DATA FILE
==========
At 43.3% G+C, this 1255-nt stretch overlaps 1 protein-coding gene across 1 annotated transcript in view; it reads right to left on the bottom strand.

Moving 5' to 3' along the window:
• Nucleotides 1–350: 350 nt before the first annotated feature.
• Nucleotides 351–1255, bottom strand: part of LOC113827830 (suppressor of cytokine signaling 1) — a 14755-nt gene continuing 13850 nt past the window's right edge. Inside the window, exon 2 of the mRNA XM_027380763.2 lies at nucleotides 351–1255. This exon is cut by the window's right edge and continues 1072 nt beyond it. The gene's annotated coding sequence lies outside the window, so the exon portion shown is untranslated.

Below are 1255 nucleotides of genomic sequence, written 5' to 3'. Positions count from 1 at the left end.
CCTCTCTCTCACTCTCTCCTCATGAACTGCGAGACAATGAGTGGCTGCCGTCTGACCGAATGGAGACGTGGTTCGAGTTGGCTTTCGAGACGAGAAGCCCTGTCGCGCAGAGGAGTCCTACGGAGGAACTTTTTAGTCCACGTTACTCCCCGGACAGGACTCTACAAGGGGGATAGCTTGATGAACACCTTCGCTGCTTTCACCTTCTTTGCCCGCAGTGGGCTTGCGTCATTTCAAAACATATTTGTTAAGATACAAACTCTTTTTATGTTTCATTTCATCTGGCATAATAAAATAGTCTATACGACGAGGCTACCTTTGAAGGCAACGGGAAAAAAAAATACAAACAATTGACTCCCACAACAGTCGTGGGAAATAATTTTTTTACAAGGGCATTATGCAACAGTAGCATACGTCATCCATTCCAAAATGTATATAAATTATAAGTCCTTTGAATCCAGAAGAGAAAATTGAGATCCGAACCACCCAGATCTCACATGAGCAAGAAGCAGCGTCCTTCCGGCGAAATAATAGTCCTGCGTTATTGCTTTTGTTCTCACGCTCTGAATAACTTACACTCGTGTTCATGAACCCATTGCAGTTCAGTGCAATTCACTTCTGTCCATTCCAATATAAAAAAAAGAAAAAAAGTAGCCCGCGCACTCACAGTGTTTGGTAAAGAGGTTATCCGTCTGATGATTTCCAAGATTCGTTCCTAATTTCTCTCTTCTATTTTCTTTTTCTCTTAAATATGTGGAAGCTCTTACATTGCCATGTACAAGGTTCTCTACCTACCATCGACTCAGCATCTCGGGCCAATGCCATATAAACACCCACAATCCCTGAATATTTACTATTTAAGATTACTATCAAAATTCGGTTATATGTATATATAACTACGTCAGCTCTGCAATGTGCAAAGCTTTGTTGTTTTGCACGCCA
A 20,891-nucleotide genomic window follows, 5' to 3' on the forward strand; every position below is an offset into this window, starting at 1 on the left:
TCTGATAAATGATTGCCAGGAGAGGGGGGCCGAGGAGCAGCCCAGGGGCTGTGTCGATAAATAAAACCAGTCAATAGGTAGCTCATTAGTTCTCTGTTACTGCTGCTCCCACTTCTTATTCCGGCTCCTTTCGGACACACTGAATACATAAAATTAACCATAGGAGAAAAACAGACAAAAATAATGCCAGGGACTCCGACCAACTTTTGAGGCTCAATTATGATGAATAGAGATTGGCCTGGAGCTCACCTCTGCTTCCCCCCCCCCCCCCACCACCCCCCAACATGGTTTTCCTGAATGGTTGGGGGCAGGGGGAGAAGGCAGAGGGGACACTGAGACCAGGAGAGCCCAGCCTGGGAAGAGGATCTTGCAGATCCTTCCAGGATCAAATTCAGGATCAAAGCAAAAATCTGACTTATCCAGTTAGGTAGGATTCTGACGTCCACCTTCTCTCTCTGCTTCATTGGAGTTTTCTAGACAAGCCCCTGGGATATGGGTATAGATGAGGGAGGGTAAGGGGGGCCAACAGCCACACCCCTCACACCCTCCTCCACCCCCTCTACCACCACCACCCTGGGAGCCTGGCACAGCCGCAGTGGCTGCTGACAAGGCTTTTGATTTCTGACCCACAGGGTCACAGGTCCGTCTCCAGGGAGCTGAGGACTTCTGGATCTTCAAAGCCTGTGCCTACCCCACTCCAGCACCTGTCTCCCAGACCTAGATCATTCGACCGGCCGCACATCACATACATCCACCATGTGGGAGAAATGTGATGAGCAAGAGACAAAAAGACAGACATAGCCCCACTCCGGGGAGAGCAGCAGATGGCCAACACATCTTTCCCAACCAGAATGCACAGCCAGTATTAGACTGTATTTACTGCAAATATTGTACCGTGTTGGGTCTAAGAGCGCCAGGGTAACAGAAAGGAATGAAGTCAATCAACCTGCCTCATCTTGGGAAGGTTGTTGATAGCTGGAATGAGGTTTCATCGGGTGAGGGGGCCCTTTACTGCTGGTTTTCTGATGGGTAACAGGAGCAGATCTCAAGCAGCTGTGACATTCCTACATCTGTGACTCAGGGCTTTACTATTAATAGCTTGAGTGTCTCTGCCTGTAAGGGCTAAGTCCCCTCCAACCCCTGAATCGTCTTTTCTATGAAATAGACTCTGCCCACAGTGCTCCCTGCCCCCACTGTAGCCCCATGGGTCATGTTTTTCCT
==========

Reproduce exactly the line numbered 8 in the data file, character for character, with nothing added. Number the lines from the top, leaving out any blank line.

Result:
TCTGATAAATGATTGCCAGGAGAGGGGGGCCGAGGAGCAGCCCAGGGGCTGTGTCGATAAATAAAACCAGTCAATAGGTAGCTCATTAGTTCTCTGTTACTGCTGCTCCCACTTCTTATTCCGGCTCCTTTCGGACACACTGAATACATAAAATTAACCATAGGAGAAAAACAGACAAAAATAATGCCAGGGACTCCGACCAACTTTTGAGGCTCAATTATGATGAATAGAGATTGGCCTGGAGCTCACCTCTGCTTCCCCCCCCCCCCCCACCACCCCCCAACATGGTTTTCCTGAATGGTTGGGGGCAGGGGGAGAAGGCAGAGGGGACACTGAGACCAGGAGAGCCCAGCCTGGGAAGAGGATCTTGCAGATCCTTCCAGGATCAAATTCAGGATCAAAGCAAAAATCTGACTTATCCAGTTAGGTAGGATTCTGACGTCCACCTTCTCTCTCTGCTTCATTGGAGTTTTCTAGACAAGCCCCTGGGATATGGGTATAGATGAGGGAGGGTAAGGGGGGCCAACAGCCACACCCCTCACACCCTCCTCCACCCCCTCTACCACCACCACCCTGGGAGCCTGGCACAGCCGCAGTGGCTGCTGACAAGGCTTTTGATTTCTGACCCACAGGGTCACAGGTCCGTCTCCAGGGAGCTGAGGACTTCTGGATCTTCAAAGCCTGTGCCTACCCCACTCCAGCACCTGTCTCCCAGACCTAGATCATTCGACCGGCCGCACATCACATACATCCACCATGTGGGAGAAATGTGATGAGCAAGAGACAAAAAGACAGACATAGCCCCACTCCGGGGAGAGCAGCAGATGGCCAACACATCTTTCCCAACCAGAATGCACAGCCAGTATTAGACTGTATTTACTGCAAATATTGTACCGTGTTGGGTCTAAGAGCGCCAGGGTAACAGAAAGGAATGAAGTCAATCAACCTGCCTCATCTTGGGAAGGTTGTTGATAGCTGGAATGAGGTTTCATCGGGTGAGGGGGCCCTTTACTGCTGGTTTTCTGATGGGTAACAGGAGCAGATCTCAAGCAGCTGTGACATTCCTACATCTGTGACTCAGGGCTTTACTATTAATAGCTTGAGTGTCTCTGCCTGTAAGGGCTAAGTCCCCTCCAACCCCTGAATCGTCTTTTCTATGAAATAGACTCTGCCCACAGTGCTCCCTGCCCCCACTGTAGCCCCATGGGTCATGTTTTTCCT